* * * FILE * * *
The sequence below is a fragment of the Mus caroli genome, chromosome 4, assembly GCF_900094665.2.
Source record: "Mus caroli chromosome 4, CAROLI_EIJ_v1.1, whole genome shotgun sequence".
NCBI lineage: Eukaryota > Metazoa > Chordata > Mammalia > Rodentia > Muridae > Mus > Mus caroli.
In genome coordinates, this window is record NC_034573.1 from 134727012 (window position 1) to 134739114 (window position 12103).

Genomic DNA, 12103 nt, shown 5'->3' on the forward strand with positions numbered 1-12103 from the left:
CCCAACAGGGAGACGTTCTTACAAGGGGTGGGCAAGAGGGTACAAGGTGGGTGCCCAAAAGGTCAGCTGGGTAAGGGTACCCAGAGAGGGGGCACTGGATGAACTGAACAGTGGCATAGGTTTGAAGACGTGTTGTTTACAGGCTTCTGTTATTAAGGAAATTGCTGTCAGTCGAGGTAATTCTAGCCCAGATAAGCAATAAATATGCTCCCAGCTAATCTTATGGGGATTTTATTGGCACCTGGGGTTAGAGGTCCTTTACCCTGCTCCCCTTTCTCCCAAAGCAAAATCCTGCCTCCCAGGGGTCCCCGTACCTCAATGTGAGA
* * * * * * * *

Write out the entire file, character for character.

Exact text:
The sequence below is a fragment of the Mus caroli genome, chromosome 4, assembly GCF_900094665.2.
Source record: "Mus caroli chromosome 4, CAROLI_EIJ_v1.1, whole genome shotgun sequence".
NCBI lineage: Eukaryota > Metazoa > Chordata > Mammalia > Rodentia > Muridae > Mus > Mus caroli.
In genome coordinates, this window is record NC_034573.1 from 134727012 (window position 1) to 134739114 (window position 12103).

Genomic DNA, 12103 nt, shown 5'->3' on the forward strand with positions numbered 1-12103 from the left:
CCCAACAGGGAGACGTTCTTACAAGGGGTGGGCAAGAGGGTACAAGGTGGGTGCCCAAAAGGTCAGCTGGGTAAGGGTACCCAGAGAGGGGGCACTGGATGAACTGAACAGTGGCATAGGTTTGAAGACGTGTTGTTTACAGGCTTCTGTTATTAAGGAAATTGCTGTCAGTCGAGGTAATTCTAGCCCAGATAAGCAATAAATATGCTCCCAGCTAATCTTATGGGGATTTTATTGGCACCTGGGGTTAGAGGTCCTTTACCCTGCTCCCCTTTCTCCCAAAGCAAAATCCTGCCTCCCAGGGGTCCCCGTACCTCAATGTGAGA